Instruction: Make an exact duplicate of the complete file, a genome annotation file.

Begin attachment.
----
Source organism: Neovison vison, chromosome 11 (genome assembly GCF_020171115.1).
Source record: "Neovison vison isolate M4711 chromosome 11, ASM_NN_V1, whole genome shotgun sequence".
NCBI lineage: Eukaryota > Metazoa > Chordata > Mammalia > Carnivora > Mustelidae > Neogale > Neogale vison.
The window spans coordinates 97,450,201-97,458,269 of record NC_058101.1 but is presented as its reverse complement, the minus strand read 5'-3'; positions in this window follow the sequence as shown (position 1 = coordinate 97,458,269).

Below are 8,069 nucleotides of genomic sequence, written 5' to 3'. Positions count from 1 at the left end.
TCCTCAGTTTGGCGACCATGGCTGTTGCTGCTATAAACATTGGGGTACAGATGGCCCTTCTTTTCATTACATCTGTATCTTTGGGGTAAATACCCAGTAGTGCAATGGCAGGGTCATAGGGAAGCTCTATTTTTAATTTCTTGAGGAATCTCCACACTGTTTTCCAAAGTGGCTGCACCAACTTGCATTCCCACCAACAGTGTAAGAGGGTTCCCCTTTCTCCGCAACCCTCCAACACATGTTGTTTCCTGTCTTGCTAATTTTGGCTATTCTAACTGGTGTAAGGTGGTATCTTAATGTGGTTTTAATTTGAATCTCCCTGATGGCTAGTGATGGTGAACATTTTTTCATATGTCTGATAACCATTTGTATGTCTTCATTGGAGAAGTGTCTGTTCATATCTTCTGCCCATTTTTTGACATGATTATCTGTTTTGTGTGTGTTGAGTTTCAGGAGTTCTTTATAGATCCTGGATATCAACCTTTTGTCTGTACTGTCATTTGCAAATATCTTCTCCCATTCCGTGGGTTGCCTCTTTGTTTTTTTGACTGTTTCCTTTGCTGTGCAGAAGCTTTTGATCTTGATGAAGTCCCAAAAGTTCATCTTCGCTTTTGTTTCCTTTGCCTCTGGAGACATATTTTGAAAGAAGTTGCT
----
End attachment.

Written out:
Source organism: Neovison vison, chromosome 11 (genome assembly GCF_020171115.1).
Source record: "Neovison vison isolate M4711 chromosome 11, ASM_NN_V1, whole genome shotgun sequence".
NCBI lineage: Eukaryota > Metazoa > Chordata > Mammalia > Carnivora > Mustelidae > Neogale > Neogale vison.
The window spans coordinates 97,450,201-97,458,269 of record NC_058101.1 but is presented as its reverse complement, the minus strand read 5'-3'; positions in this window follow the sequence as shown (position 1 = coordinate 97,458,269).

Below are 8,069 nucleotides of genomic sequence, written 5' to 3'. Positions count from 1 at the left end.
TCCTCAGTTTGGCGACCATGGCTGTTGCTGCTATAAACATTGGGGTACAGATGGCCCTTCTTTTCATTACATCTGTATCTTTGGGGTAAATACCCAGTAGTGCAATGGCAGGGTCATAGGGAAGCTCTATTTTTAATTTCTTGAGGAATCTCCACACTGTTTTCCAAAGTGGCTGCACCAACTTGCATTCCCACCAACAGTGTAAGAGGGTTCCCCTTTCTCCGCAACCCTCCAACACATGTTGTTTCCTGTCTTGCTAATTTTGGCTATTCTAACTGGTGTAAGGTGGTATCTTAATGTGGTTTTAATTTGAATCTCCCTGATGGCTAGTGATGGTGAACATTTTTTCATATGTCTGATAACCATTTGTATGTCTTCATTGGAGAAGTGTCTGTTCATATCTTCTGCCCATTTTTTGACATGATTATCTGTTTTGTGTGTGTTGAGTTTCAGGAGTTCTTTATAGATCCTGGATATCAACCTTTTGTCTGTACTGTCATTTGCAAATATCTTCTCCCATTCCGTGGGTTGCCTCTTTGTTTTTTTGACTGTTTCCTTTGCTGTGCAGAAGCTTTTGATCTTGATGAAGTCCCAAAAGTTCATCTTCGCTTTTGTTTCCTTTGCCTCTGGAGACATATTTTGAAAGAAGTTGCT